2002 and also year-end 2003, but only 129 days subsequent to the year-end 2004 and 124
days subsequent to the year-end 2005.
o Although the SEC release clearly indicates that changes conforming to the new
accelerated deadlines were intended, the implementing rules themselves are
ambiguous. We have raised this issue with the SEC and expect clarification before
these new deadlines take effect.
· Unconsolidated Subsidiaries. Separate financial statements of unconsolidated
subsidiaries (including 50% or less owned persons) required by Rule 3-09 of Regulation
S-X will not be accelerated for inclusion in a company’s annual report on Form 10-K if
the subsidiary itself is not an accelerated filer. In that instance, the financial statements of
the subsidiary can be filed by amendment within 90 days, or within six months if the
subsidiary is a foreign business, after the end of the registrant’s fiscal year.8
· No Change to Proxy Statement Deadline. Companies will continue to have 120 days
following the end of the fiscal year covered by their 10-K to file a definitive proxy
See Rule 3-01 of Regulation S-X for the conditions the registrant must satisfy to take advantage of this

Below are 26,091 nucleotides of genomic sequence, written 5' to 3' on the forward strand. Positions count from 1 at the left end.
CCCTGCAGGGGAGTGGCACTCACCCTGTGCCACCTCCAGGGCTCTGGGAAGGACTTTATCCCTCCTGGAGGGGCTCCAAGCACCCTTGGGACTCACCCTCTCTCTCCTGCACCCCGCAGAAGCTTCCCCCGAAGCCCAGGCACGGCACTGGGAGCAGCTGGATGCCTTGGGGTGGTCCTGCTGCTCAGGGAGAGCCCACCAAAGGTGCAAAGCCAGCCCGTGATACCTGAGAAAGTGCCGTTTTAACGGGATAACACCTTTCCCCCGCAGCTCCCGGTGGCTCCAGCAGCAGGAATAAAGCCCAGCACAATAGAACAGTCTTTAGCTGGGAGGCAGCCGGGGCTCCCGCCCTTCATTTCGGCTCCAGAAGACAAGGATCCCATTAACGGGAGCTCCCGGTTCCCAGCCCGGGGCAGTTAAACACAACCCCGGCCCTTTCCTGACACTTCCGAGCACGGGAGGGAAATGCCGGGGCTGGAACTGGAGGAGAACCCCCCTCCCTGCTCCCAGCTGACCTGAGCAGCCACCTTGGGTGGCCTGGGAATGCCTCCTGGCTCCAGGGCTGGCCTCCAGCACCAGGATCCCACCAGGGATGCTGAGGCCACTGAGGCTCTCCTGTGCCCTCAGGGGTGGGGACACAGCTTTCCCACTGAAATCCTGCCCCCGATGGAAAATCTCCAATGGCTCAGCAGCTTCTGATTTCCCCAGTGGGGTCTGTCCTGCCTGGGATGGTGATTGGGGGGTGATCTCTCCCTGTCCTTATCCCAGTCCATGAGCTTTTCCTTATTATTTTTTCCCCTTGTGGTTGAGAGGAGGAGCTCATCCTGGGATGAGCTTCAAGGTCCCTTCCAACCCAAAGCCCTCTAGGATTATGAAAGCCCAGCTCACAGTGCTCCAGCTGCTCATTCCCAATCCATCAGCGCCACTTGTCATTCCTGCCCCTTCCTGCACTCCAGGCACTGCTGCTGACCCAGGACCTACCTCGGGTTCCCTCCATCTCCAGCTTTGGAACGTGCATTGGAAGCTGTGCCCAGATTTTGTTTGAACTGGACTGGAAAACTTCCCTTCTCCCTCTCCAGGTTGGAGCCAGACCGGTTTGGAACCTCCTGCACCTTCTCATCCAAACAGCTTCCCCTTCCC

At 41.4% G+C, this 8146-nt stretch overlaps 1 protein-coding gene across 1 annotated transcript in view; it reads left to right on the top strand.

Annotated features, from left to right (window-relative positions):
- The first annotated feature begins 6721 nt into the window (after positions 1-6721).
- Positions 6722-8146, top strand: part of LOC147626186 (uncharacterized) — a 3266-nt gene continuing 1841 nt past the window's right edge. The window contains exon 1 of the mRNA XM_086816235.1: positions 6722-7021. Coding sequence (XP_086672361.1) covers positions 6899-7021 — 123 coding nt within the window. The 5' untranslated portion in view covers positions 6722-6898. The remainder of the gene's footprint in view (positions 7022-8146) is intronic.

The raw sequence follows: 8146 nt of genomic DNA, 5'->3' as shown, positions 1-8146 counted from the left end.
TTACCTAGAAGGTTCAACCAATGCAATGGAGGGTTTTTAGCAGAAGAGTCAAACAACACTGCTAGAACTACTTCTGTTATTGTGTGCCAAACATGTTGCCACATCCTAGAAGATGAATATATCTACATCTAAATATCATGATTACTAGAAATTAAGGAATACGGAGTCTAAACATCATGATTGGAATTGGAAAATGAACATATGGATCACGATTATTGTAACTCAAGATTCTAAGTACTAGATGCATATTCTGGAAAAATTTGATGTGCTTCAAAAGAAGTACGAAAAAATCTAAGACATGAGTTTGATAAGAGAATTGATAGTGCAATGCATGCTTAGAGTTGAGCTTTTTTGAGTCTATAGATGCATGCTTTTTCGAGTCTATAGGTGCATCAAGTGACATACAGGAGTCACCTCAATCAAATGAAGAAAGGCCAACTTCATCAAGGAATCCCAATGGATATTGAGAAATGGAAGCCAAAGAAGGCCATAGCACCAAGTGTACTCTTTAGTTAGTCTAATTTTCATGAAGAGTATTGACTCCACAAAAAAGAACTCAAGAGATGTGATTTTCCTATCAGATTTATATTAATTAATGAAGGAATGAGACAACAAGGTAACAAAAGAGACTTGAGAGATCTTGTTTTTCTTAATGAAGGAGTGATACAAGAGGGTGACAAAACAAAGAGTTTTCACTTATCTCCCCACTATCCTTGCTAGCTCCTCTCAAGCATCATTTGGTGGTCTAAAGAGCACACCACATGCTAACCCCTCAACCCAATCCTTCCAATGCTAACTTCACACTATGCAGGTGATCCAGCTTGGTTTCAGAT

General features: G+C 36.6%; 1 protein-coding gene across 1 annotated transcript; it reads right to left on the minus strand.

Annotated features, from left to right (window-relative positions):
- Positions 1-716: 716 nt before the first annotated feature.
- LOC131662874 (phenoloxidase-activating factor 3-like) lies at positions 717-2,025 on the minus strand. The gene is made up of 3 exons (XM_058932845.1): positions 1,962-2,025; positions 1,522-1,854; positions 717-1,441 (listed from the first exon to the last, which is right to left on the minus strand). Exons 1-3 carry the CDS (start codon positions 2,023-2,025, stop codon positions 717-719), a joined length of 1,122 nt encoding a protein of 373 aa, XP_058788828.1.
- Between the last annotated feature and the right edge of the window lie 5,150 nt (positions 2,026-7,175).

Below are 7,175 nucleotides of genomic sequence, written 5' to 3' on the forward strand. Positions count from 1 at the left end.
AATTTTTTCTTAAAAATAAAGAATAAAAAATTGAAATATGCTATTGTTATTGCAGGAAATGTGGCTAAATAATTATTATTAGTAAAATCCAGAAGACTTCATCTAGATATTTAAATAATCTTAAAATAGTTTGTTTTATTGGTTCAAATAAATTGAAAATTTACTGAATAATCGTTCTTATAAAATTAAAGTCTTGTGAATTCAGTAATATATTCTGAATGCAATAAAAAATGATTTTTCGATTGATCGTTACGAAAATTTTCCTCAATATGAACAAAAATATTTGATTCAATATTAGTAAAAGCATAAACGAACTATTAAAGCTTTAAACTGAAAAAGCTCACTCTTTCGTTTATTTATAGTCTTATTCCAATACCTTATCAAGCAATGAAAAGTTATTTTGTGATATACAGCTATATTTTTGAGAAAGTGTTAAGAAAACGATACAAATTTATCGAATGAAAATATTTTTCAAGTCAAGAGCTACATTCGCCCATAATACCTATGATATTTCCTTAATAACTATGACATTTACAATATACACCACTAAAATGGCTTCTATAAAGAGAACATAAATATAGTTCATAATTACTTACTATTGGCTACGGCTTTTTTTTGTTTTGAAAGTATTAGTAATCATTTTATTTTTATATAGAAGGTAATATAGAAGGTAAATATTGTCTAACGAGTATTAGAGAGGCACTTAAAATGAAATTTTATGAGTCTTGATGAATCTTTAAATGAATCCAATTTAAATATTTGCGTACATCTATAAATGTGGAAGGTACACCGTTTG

If the fiscal year of the subsidiary ends within the parent company’s “number of filing days” before the date
of the filing, or if the subsidiary’s fiscal year ends after the date of the filing, the required financial
statements may be filed as an amendment to the report within the subsidiary’s “number of filing days” (or
within six months if the subsidiary is a foreign business) after the end of such subsidiary’s fiscal year.
“Number of filing days” is equal to the number of days after the end of the parent company’s fiscal year by
which its annual report on Form 10-K is due.
statement with the SEC involving the election of directors to allow the incorporation by
reference of information about directors and officers required by Part III of Form 10-K.
· Form 10-K Schedules Required by Article 12 of Regulation S-X. The SEC adopted